As of midnight yesterday, the Federal Aviation Administration shut down due to Congress’ failure to reauthorize it. (Critical functions such as air traffic control will continue.) The shutdown means that up to 4,000 federal employees will be furloughed, around $2.5 billion worth of airport construction will cease, and around $200 million a week in ticket taxes will go uncollected.
Sen. Tom Coburn bemoaned the FAA shutdown on NBC’s Meet the Press this morning, saying that the shutdown occurred because of Washington’s inability to cut government spending to rural airports:
You mentioned the FAA program with [White House Chief of Staff Bill] Daley. You know what’s holding up the FAA program? Is essential air services where the American people are paying a thousand dollar a ticket subsidy to people that are riding from airports with six passengers on a plane, when they could drive an hour and a half to get an airplane and we wouldn’t be paying the thousand dollars. So continued waste and duplication in the federal government, and they won’t approve the FAA because they continue to want to subsidize irresponsible and wasteful behavior.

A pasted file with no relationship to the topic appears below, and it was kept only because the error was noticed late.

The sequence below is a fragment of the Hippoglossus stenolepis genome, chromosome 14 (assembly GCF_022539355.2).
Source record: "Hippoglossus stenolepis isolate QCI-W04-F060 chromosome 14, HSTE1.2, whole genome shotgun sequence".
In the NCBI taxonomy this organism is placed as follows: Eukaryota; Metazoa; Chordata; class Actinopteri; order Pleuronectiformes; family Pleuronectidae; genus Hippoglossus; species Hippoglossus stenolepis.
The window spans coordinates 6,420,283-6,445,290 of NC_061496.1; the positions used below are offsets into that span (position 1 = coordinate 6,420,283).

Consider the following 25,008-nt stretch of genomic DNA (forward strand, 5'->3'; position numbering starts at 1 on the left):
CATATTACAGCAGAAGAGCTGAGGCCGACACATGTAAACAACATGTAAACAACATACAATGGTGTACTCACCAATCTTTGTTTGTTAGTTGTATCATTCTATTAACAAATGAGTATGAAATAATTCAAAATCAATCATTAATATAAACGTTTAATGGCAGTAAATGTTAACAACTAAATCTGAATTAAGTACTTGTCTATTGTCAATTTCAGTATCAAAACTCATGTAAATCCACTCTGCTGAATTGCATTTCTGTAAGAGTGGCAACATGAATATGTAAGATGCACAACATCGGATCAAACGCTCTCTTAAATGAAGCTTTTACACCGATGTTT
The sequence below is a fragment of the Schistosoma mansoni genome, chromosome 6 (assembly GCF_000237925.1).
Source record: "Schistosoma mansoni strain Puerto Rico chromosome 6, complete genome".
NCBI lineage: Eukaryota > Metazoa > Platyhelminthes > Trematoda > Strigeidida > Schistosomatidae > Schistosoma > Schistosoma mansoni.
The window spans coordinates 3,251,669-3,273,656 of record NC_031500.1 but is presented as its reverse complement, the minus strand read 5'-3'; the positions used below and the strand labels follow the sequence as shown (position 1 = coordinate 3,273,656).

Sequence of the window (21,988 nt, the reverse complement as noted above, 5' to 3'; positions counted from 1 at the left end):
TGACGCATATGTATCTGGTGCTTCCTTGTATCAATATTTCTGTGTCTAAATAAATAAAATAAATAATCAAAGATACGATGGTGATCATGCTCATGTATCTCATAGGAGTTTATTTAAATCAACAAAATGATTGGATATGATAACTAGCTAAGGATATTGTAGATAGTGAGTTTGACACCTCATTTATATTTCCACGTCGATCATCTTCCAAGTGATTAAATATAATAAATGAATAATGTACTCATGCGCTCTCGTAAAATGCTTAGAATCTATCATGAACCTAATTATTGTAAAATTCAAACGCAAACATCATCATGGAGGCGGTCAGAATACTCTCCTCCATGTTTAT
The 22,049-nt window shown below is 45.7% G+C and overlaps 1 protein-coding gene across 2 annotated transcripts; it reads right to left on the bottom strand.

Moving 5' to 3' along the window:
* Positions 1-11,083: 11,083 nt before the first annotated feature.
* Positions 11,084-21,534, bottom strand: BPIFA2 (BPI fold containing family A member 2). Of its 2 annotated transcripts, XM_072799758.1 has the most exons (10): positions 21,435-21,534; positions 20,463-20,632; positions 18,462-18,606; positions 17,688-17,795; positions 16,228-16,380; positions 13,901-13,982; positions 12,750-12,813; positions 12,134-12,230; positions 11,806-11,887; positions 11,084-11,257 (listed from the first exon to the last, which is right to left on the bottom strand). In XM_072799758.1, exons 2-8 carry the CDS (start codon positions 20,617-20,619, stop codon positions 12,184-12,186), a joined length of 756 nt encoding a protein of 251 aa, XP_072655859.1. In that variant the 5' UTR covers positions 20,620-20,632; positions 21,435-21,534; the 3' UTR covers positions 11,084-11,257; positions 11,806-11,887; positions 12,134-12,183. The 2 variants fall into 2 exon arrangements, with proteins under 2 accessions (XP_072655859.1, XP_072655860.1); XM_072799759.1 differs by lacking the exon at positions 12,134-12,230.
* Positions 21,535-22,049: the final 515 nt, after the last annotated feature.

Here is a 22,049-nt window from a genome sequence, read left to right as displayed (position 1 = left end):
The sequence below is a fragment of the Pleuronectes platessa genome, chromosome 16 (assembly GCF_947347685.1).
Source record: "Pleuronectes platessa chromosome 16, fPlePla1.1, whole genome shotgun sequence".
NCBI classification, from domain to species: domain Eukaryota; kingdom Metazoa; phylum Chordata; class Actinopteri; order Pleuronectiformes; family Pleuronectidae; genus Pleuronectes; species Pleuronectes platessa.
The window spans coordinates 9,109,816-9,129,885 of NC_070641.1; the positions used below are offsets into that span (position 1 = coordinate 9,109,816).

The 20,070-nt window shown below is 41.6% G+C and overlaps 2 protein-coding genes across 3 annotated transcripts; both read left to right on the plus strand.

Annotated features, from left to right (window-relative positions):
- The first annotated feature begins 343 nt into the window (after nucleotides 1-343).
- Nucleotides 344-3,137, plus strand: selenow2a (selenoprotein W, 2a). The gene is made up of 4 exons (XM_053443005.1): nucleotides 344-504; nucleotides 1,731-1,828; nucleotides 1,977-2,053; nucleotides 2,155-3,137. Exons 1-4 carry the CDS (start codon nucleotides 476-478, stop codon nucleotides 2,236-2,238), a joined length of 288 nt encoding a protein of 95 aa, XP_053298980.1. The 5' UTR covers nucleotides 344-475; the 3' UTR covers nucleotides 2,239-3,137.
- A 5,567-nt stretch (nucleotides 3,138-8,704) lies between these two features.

But Coburn left out a key part of the story. House Republicans, in their zeal to undercut workers’ rights wherever possible, are insisting on the inclusion of an anti-union provision in the FAA bill. The provision would make it harder for workers at airlines and railway companies to unionize by counting voters who don’t vote in union elections as having voted against the union (as if non-voters in a political election were counted as voting for one party or the other).
The cuts in subsidies to rural airports that Coburn mentioned were only added to the bill by House Transportation Committee John Mica (R-FL) in retaliation for Democrats in the Senate not bowing to the GOP’s anti-union demands. Mica admitted as much, calling the cuts “just a tool to try to motivate some action.” The real issue is that the GOP wants to legislatively strip workers of their rights, and are willing to shut down the FAA in order to do it.